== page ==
As he got closer he noticed a skelton all wrapped in fur and surrounded by bark of a tree. On the skelton was a leather caldron measuring 28 inches in diameter and 12 inches deep. Inside the caldron Dominique found many articles. There was another caldron a bit smaller measuring 7 inches in diameter ,thirteen ancient axes, a sword, a knife, a stileto,pot hooks, glass beads, and a few other articles not identified because of the rust. This discovery caused quite a stir among the villagers and attracted many visitors and local newspapers. They never identified the skelton.
I read this in the History of Saint Louis. I am certain there must be many stories like this one that has not been told, but can you imagine walking along the beach and something belonging to our lost ancestors wash up? Remember, there were many many tragedies at sea. The Duke William with all the Acadians on board, the Violet also among others. Somewhere under the oceans there may be some old time piece or old bowls or jewelry.
I always imagined going into the woods somewhere, where homesteads used to be, and finding an old abandoned home, and finding old photographs, or old dishes. It would be nice if we knew the exact spots where our ancestors lived and have permission to do a dig . I do know one of my ancestors Thomas Cormier lived in Beaubassin, and they have a dig going on there, if they find some carpentry ,could it have been his?
When I go to flea markets and I see an old photograph, I usually look to see if there is a name, just in case it would be an ancestor of mine. These are the treasures that are important to me, not the gold , nor silver, oh but mind you if I did find some I would not throw it away. grin.
But to me, keeping our ancestors memories alive anyway I can is what is most important.
When our ancestors were exiled, could they have buried some of their precious possessions?
Maybe one day someone will discover something else belonging to our ancestors.
But they won't find anything tonight and tomorrow because we are going to have some SNOW, grin. They are calling for 10 cm. of the white stuff. Out comes the boots and mittens and shovels, oh noooo! grin.
Thanks for the visit, do stop by again.
Have a great day

Thursday, April 09, 2009

Acadians and Foods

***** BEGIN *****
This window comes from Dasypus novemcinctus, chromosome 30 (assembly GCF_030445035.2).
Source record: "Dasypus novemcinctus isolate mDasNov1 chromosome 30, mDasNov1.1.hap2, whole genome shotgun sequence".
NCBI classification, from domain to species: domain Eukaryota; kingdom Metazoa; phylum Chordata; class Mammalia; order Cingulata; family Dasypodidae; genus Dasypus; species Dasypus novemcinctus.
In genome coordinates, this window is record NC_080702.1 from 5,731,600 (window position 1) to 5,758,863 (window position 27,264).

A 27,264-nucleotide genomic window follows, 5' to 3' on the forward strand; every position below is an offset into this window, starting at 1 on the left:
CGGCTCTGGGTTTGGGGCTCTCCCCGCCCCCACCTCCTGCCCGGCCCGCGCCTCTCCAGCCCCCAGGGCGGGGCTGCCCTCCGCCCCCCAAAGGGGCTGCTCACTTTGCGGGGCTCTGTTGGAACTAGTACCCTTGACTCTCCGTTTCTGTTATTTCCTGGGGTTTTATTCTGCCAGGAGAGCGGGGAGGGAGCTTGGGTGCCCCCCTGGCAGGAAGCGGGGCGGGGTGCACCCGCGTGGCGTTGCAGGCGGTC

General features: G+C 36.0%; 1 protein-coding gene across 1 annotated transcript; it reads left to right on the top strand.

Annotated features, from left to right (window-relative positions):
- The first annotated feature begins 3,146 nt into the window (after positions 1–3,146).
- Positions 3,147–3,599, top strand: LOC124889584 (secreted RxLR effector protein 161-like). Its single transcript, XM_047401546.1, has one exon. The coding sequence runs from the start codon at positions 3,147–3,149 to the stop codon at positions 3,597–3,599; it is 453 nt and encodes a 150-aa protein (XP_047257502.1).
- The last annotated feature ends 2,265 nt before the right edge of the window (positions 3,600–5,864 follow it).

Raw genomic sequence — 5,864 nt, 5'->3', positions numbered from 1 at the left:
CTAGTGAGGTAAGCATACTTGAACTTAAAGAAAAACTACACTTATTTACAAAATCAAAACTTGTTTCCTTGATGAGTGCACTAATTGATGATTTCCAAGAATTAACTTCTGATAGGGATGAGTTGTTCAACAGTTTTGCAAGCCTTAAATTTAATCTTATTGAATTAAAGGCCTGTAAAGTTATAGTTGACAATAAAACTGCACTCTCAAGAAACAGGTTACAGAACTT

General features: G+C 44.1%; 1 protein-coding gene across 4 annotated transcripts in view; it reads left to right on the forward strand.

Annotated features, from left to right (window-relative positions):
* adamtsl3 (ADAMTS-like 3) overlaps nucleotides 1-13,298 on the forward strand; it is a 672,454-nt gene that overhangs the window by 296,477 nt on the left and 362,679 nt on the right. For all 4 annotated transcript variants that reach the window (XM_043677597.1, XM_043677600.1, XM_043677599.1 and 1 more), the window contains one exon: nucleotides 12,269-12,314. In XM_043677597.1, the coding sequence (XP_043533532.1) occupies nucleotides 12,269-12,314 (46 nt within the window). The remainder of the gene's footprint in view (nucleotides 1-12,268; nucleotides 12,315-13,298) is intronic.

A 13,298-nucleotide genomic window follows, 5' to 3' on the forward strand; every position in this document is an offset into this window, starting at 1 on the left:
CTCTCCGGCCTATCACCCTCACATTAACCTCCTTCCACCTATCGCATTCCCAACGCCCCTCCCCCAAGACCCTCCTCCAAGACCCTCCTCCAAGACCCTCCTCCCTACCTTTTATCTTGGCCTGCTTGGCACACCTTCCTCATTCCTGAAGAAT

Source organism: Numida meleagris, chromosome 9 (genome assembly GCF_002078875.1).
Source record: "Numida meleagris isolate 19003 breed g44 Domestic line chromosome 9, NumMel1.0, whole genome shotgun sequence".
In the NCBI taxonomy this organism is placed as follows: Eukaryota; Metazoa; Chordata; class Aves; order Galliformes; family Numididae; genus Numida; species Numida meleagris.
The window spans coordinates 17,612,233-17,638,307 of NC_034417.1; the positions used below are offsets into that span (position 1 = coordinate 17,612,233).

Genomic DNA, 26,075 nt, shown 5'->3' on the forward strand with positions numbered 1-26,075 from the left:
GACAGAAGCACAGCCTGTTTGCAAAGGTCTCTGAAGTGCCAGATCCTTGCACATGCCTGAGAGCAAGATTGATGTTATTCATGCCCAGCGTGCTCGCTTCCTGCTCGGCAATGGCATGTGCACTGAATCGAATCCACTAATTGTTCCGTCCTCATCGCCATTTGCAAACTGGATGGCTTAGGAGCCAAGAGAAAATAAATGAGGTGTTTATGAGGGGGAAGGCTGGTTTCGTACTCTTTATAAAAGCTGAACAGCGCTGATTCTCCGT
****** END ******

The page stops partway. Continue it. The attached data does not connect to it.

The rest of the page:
If you think this pot is something used by cannibals you are not correct , grin. This pot was used to make maple syrup. It was bought by Jean a Nicolas Babineau in 1770 in Turtle Creek New Brunswick. I want to thank Omer Babineau for allowing me to use his photo.
Acadians began tapping trees very early in history.According to Diereville he says that as early as 1708 Acadians were making maple syrup using similar methods as those today. For many years maple syrup was used instead of sugar.
Sugar back then had to be imported along with molasses from the West Indies.
Now throughout Acadie berries were plentiful, there were wild strawberries, blackberries, blueberries,gooseberries,and cranberries, and berries are full of vitamins which was good for our ancestors. They gathered wild herbs such as Dandelion blossoms used to make wines. Summer savory was a herb that was used a lot as well as wild caraway,hops were picked to make yeast. They ate wild game such as porcupine,beaver, rabbits,even squirrels and all kinds of wild birds, blackbirds, pidgeons,meadowlarks, wild ducks, partridges and so on. They had chickens and pigs,and they would only kill the cows when they had no more use for them. Today many of us would not eat some of the things that our ancestors did, but they had to survive the best way they could. And who knows ? Maybe it was delicious, for instance we love lobster but in countries where there are no lobsters, people would shun at the thought of eating them. Now our Poutine Rappees, they look gooey but they are scrumptious and many folks would not want to even try them. I dread at the thought of being in the woods and having to survive and having to eat whatever I could find.
Now I will share a recipe with you. If you ever come to New Brunswick, Nova Scotia, PEI and someone says do you want a Pet de Soeur? Say yes!
Pet de Soeur
2 cups flour
3 1/2 tsp baking powder
1/2 tsp salt
1/2 cup shortening
1 cup milk
Mix all together. Until a soft dough is former, if it is too wet add flour on the board. Roll the dough until it is fairly thin maybe a little thicker than a pie crust.